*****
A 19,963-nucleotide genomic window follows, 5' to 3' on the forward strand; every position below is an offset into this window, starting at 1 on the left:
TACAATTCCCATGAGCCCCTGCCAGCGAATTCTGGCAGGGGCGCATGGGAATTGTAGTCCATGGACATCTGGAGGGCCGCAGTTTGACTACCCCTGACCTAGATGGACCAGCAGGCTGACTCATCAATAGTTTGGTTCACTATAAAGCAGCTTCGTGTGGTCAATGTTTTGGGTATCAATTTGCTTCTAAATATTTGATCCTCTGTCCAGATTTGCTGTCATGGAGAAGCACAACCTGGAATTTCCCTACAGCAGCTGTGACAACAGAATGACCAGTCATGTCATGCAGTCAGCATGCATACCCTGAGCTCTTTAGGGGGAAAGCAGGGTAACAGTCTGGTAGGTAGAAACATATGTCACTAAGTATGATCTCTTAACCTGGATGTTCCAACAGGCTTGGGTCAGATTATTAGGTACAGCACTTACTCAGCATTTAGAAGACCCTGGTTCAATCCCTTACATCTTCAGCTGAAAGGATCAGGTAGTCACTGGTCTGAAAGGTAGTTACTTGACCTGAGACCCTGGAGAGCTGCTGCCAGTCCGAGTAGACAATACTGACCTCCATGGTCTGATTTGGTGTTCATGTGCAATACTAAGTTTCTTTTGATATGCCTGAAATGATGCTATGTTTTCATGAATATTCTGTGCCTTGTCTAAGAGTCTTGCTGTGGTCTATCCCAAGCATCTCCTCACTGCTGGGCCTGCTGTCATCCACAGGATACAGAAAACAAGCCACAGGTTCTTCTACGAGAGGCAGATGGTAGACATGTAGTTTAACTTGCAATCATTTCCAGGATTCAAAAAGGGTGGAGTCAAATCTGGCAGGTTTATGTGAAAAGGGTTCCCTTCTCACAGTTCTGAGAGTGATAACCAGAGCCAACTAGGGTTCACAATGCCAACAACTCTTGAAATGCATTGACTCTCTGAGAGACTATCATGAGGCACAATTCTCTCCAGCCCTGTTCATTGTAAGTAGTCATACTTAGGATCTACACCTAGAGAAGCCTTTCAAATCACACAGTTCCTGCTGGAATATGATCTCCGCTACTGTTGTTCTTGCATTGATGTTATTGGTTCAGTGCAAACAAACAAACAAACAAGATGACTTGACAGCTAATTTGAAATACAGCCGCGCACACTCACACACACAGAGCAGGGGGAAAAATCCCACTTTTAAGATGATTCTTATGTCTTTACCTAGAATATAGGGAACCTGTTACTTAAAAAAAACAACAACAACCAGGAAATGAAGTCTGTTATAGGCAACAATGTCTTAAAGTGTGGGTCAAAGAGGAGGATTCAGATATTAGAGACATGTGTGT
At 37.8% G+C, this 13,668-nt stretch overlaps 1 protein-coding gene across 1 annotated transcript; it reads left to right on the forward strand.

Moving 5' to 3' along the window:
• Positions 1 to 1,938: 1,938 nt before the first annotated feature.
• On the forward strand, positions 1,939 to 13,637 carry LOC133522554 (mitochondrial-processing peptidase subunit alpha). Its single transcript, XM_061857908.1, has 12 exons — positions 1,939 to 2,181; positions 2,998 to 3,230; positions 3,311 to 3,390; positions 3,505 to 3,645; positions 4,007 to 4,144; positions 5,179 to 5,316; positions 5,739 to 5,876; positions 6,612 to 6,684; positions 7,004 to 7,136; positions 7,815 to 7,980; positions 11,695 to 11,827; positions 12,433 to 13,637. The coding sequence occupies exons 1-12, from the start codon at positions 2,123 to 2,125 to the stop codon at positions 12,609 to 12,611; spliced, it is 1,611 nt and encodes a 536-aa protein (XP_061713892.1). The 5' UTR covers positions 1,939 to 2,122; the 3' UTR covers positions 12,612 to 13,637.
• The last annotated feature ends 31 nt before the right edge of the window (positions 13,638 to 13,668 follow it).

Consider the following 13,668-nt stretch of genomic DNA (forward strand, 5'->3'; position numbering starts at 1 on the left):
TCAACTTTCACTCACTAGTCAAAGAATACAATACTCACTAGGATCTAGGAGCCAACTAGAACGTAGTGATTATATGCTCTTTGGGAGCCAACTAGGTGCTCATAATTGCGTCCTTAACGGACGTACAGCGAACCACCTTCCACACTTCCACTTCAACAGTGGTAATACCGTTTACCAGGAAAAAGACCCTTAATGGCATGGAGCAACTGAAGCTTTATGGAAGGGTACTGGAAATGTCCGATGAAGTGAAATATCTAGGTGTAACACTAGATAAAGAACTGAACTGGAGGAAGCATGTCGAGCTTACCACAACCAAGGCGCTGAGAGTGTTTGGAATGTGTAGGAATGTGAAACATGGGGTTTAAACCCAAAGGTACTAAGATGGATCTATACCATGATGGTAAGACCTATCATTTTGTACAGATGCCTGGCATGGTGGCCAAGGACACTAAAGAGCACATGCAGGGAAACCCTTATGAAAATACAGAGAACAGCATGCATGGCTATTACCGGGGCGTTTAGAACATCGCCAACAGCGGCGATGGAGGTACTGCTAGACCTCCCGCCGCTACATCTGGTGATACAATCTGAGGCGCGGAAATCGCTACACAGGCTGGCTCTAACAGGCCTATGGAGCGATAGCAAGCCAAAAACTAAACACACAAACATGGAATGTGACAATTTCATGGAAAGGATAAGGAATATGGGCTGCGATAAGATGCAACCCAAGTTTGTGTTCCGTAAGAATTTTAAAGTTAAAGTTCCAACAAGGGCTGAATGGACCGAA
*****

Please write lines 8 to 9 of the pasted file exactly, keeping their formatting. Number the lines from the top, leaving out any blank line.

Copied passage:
Consider the following 13,668-nt stretch of genomic DNA (forward strand, 5'->3'; position numbering starts at 1 on the left):
TCAACTTTCACTCACTAGTCAAAGAATACAATACTCACTAGGATCTAGGAGCCAACTAGAACGTAGTGATTATATGCTCTTTGGGAGCCAACTAGGTGCTCATAATTGCGTCCTTAACGGACGTACAGCGAACCACCTTCCACACTTCCACTTCAACAGTGGTAATACCGTTTACCAGGAAAAAGACCCTTAATGGCATGGAGCAACTGAAGCTTTATGGAAGGGTACTGGAAATGTCCGATGAAGTGAAATATCTAGGTGTAACACTAGATAAAGAACTGAACTGGAGGAAGCATGTCGAGCTTACCACAACCAAGGCGCTGAGAGTGTTTGGAATGTGTAGGAATGTGAAACATGGGGTTTAAACCCAAAGGTACTAAGATGGATCTATACCATGATGGTAAGACCTATCATTTTGTACAGATGCCTGGCATGGTGGCCAAGGACACTAAAGAGCACATGCAGGGAAACCCTTATGAAAATACAGAGAACAGCATGCATGGCTATTACCGGGGCGTTTAGAACATCGCCAACAGCGGCGATGGAGGTACTGCTAGACCTCCCGCCGCTACATCTGGTGATACAATCTGAGGCGCGGAAATCGCTACACAGGCTGGCTCTAACAGGCCTATGGAGCGATAGCAAGCCAAAAACTAAACACACAAACATGGAATGTGACAATTTCATGGAAAGGATAAGGAATATGGGCTGCGATAAGATGCAACCCAAGTTTGTGTTCCGTAAGAATTTTAAAGTTAAAGTTCCAACAAGGGCTGAATGGACCGAA